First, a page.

It started to rain. I have been cmplaining about my tires to my coach all week saying they are too slick. I realy did not want to race them but he said they will be fine. Today we were on a decent and I was taking a turn very easy, didnt hit the brakes and I still slid out because of the tires!! I was mad, to say the least!! But at least it is just road rash and nothing is broken. I am going to get back on verstiens first thing next week.
Next weekend I have a race sat and sun. They are both U20 races so I will try to do better there.
To be the man you got to beat the man!!
Tristan Cowie May 18, Kirtchzarten, Germany - Dirt. Dirt will make or break you. I did this interview one time and I told the lady about different types of dirt. I’m pretty sure she thought I was completely insane but whatever. The difference between road racing and mountain biking is the dirt. Road racing is primarily based on fitness and mountain biking is based on fitness too but with much more emphasis on skill. If you can know the types of dirt and what equipment to use, that’s half the battle.
Why am I telling you this? Because I found the worst mud I have ever seen yesterday. And I made some good choices that helped me out with my racing.
Saturday we packed the van and sweet VW Golf. Totally Euro car. The Rothaus team met us at our house and we drove up together. It was about 3 hours to Heubach. The course was pretty sweet, literally downtown. But no pavement. The town backed up to a forest and the course took off up a gravel road to the top of a mountain with a huge antenna. Anyway, it had been raining in Heubach for the past two days and the course was a wreck. This mud packed onto tires and the bike and started to clog up the fork. A couple of sections were really soppy mud and it threatened to destroy brake pads and drive trains. Not cool. This mud was really pasty, hard to describe but the mud was probably a clay base which meant once it dried it would be like cement. Clay based mud probably packs up the worst too. However, this mud did not really mess with traction; usually mud will coat rocks and roots and turn them to ice. Heubach mud almost added traction because it was also a really gritty, rocky based soil too. If that makes any sense, I’m starting to believe that lady now.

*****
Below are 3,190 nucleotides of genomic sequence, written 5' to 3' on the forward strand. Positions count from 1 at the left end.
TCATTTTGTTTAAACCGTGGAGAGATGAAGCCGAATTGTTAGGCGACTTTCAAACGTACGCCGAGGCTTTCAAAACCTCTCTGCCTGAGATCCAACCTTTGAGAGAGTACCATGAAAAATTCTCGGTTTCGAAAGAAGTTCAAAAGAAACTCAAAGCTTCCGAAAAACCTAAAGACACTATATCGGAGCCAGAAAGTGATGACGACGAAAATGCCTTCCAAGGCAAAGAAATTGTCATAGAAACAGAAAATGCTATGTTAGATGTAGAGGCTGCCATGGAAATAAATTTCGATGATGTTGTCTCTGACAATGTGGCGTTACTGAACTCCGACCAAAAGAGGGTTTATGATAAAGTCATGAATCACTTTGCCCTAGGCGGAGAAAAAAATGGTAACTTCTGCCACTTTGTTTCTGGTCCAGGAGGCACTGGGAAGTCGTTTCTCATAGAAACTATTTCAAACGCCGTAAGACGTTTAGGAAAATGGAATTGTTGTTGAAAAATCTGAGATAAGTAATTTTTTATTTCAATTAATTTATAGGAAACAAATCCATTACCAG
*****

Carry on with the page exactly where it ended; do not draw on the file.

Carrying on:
So this race also had a downhill race. They ran the downhill race down the same decent as the cross country. This was not the best thing in the world for us. The big downhill bikes rip the track apart; braking bumps and ruts covering the trail. Our little XC bikes struggle on the bumps and deep ruts. A good tactic for avoiding the rough stuff is to cut across the trail between the ruts to get out of them, risky though because if you go too wide you might not make the next corner. Dilemma. Usually a combination of the two will get you down the hill in good shape.
Tires go hand in hand with the dirt. If it is hard, fast track you want a fast rolling tire. If the trails are super muddy you want a more aggressive (more tread, bigger tread) tire. The pre-ride I rode my normal dry tries since I didn’t know what the course would be like. Didn’t work out very well, too much mud started to pack up the dry tires. Saturday night, our awesome mechanic switched my tires to my “wet” tires. They hooked up on Sunday and probably helped me do so well.
So yeah, the race. Big race, there was supposed to be like a hundred starters but I think only about 80 actually showed up to race. Still huge. I got a pretty good call up, I think 4th or 5th row. I got a pretty bad start, but the plan was to take it easy for the first couple of laps while the rest of the guys went hard and blew up. Took my time and tried to stay safe on the decent and no flat or anything. I didn’t really feel good and I didn’t feel bad, just rode the same pace the entire day. About the 5th lap of 7, I caught Mitch who was sitting in 25th. We rode together for a bit before he slipped back on the climb. I tried to catch some more people but only succeed in bringing back two more. Since I was mostly alone on the decent I did some tricks for the cameras and had some fun. At the top of the climb there was like a little BBQ and 30 people were milling about and when I came through the announcer said my name and where I was from. The crowd started chanting: “USA, USA” and that was pretty cool. Even though they can’t really pronounce the “U”, it’s more like an “ew”.